Chinese hackers stole millions in coronavirus benefits
The Secret Service recently revealed that hackers linked to the Chinese Communist Party stole at least $20 million in coronavirus relief benefits.
Although the theft of Chinese coronavirus-related state unemployment funds has been known to have occurred, this is the first time that the US government has publicly acknowledged that the theft was also committed by foreign cybercriminals sponsored by the state, according to an NBC News report.
The Secret Service said Small Business Administration loans and unemployment insurance funds had been stolen from state funds in more than a dozen states. Law enforcement and cybersecurity experts added that the theft by this hacking group – known as APT41 – could be the tip of the iceberg.
“It would be crazy to think that this group didn’t target all 50 states,” Roy Dotson, National Pandemic Fraud Coordinator for the Secret Service, told NBC News.
The Secret Service added that there are more than 1,000 ongoing investigations involving transnational and domestic criminals defrauding taxpayers’ money and that APT41 is “a notable player”.
The foreign hacking group is considered a “Chinese state-sponsored cyber threat group highly adept at carrying out espionage missions and financial crimes for personal gain,” the Secret Service said in a statement.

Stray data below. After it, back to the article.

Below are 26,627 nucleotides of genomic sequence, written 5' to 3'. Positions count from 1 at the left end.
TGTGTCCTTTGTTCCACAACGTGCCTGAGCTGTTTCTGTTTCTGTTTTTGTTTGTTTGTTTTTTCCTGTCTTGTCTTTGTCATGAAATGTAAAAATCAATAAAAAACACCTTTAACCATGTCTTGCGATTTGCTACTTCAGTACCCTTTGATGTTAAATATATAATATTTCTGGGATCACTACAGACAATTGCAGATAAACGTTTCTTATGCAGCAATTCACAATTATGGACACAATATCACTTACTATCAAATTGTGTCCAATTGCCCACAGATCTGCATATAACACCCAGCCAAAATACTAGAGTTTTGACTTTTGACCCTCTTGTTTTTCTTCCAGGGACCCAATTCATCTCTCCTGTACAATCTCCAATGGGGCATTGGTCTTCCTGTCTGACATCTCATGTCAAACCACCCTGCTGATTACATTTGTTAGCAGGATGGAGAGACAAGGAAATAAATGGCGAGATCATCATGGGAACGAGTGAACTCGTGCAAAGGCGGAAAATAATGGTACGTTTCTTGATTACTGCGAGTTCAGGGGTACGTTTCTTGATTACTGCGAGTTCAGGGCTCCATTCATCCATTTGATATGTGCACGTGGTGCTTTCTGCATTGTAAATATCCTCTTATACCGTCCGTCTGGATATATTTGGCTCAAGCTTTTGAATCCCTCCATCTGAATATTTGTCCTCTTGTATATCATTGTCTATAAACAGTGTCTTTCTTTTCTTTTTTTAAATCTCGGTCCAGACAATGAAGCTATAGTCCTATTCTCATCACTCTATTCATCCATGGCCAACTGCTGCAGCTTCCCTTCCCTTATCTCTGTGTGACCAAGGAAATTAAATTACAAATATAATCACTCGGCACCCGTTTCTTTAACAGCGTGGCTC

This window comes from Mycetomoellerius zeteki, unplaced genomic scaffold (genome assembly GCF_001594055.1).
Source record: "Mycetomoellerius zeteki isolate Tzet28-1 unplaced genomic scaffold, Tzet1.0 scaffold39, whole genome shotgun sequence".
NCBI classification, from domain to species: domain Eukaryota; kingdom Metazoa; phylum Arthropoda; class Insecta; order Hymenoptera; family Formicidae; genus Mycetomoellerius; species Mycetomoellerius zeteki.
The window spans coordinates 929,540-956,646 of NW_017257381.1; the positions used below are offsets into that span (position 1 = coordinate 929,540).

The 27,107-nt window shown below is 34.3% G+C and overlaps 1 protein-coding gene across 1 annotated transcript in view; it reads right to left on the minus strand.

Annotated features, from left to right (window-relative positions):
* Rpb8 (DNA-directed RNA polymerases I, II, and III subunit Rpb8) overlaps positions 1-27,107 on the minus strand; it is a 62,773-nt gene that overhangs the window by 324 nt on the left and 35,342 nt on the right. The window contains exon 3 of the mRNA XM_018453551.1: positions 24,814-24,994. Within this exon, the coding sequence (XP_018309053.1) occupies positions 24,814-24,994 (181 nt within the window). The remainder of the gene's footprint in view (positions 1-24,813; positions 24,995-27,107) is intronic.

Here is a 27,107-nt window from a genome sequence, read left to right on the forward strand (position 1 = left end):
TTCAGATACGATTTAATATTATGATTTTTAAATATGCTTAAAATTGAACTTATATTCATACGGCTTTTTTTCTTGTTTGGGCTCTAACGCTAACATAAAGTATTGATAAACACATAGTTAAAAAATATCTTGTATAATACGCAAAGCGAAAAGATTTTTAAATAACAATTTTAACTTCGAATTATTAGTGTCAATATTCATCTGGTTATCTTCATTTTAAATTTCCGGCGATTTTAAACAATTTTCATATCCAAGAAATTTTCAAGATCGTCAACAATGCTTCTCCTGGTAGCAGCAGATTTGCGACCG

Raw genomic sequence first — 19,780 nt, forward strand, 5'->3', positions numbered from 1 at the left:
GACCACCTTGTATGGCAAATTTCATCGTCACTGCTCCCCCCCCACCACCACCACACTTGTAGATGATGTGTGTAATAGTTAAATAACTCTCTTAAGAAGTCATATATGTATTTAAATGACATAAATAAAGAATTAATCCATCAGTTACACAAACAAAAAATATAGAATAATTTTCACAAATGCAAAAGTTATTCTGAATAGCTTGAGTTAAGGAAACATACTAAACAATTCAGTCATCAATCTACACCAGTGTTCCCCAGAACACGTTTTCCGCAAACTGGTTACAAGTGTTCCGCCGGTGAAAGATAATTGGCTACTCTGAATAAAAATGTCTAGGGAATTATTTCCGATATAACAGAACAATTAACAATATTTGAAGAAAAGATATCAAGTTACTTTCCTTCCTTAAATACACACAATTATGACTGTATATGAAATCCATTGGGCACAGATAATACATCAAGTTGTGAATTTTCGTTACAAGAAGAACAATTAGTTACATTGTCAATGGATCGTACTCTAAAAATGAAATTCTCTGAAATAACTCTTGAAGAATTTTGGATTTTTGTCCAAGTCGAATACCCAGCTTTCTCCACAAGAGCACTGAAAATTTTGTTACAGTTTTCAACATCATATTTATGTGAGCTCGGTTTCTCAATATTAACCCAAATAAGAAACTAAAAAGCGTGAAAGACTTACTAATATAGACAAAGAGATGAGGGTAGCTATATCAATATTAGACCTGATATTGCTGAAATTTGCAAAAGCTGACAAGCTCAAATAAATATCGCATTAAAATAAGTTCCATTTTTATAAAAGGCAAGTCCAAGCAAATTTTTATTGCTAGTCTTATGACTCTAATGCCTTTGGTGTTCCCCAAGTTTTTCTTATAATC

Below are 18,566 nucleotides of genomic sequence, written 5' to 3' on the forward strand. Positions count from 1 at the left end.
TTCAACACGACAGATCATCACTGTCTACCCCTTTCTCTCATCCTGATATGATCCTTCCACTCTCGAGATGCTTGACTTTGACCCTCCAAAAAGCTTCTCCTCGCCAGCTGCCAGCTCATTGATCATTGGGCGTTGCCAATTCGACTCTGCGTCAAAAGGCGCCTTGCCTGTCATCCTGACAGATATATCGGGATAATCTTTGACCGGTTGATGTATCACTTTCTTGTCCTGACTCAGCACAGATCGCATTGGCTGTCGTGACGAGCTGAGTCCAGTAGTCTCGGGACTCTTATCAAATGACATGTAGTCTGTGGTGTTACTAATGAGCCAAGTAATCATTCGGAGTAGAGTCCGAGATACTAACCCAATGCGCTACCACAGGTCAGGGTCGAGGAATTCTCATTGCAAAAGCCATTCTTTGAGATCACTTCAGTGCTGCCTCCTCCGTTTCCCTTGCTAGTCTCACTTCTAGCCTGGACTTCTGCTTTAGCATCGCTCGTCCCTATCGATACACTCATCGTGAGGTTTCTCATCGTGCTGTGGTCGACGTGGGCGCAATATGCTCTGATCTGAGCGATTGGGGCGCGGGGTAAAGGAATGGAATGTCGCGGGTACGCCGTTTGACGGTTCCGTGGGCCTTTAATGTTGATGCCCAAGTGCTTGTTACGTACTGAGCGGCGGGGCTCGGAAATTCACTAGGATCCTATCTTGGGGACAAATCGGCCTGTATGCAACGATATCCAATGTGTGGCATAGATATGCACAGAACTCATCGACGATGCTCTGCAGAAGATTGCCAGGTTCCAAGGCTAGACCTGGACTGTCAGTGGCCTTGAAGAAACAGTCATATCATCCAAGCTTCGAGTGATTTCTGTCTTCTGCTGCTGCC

APT41 has become the “workhorse” of hacking that benefits the Chinese Communist Party, according to cybersecurity experts and officials from several agencies.
Cyber experts and officials have also noted that the Chinese government might order a hacking group to attack a certain target.
“The United States is the number one target because we are the number one competitor,” Ambassador Nathaniel Fick, head of the State Department’s Bureau of Cyberspace and Digital Policy, told NBC News.
“It’s a really comprehensive, multi-decade, well-thought-out, well-funded, well-planned and well-executed strategy,” Fick added.
The report adds that the Department of Labor’s Office of Inspector General discovered an improper payment rate of approximately 20% of the $872.5 billion in coronavirus-related federal unemployment funds, and that the true cost of the fraud could actually be higher.
Additionally, an analysis of four states showed that 42.4% of coronavirus benefits were paid improperly in the first six months.
APT41’s methods reportedly include hacking software and weaponizing it against users, such as businesses and governments. The group also tracks public disclosures of software security vulnerabilities and uses this information to target users who do not immediately update their software.
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